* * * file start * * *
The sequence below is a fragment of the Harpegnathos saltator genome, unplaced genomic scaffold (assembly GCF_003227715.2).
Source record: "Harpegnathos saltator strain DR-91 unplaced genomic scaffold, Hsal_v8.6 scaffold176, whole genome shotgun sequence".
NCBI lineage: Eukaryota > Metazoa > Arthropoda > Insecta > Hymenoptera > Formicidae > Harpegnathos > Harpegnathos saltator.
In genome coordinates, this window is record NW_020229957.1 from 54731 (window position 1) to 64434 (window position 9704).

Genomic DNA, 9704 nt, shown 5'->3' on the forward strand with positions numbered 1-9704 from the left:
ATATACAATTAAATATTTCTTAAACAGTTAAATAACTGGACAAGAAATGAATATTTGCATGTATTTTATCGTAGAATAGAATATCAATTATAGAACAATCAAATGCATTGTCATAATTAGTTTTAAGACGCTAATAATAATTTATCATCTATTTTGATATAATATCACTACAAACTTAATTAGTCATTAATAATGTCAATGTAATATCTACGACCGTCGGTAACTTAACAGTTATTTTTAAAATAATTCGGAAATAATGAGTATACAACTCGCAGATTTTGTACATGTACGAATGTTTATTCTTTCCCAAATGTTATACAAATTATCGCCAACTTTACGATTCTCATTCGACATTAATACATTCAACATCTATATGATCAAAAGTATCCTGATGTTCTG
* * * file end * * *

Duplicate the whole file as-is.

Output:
The sequence below is a fragment of the Harpegnathos saltator genome, unplaced genomic scaffold (assembly GCF_003227715.2).
Source record: "Harpegnathos saltator strain DR-91 unplaced genomic scaffold, Hsal_v8.6 scaffold176, whole genome shotgun sequence".
NCBI lineage: Eukaryota > Metazoa > Arthropoda > Insecta > Hymenoptera > Formicidae > Harpegnathos > Harpegnathos saltator.
In genome coordinates, this window is record NW_020229957.1 from 54731 (window position 1) to 64434 (window position 9704).

Genomic DNA, 9704 nt, shown 5'->3' on the forward strand with positions numbered 1-9704 from the left:
ATATACAATTAAATATTTCTTAAACAGTTAAATAACTGGACAAGAAATGAATATTTGCATGTATTTTATCGTAGAATAGAATATCAATTATAGAACAATCAAATGCATTGTCATAATTAGTTTTAAGACGCTAATAATAATTTATCATCTATTTTGATATAATATCACTACAAACTTAATTAGTCATTAATAATGTCAATGTAATATCTACGACCGTCGGTAACTTAACAGTTATTTTTAAAATAATTCGGAAATAATGAGTATACAACTCGCAGATTTTGTACATGTACGAATGTTTATTCTTTCCCAAATGTTATACAAATTATCGCCAACTTTACGATTCTCATTCGACATTAATACATTCAACATCTATATGATCAAAAGTATCCTGATGTTCTG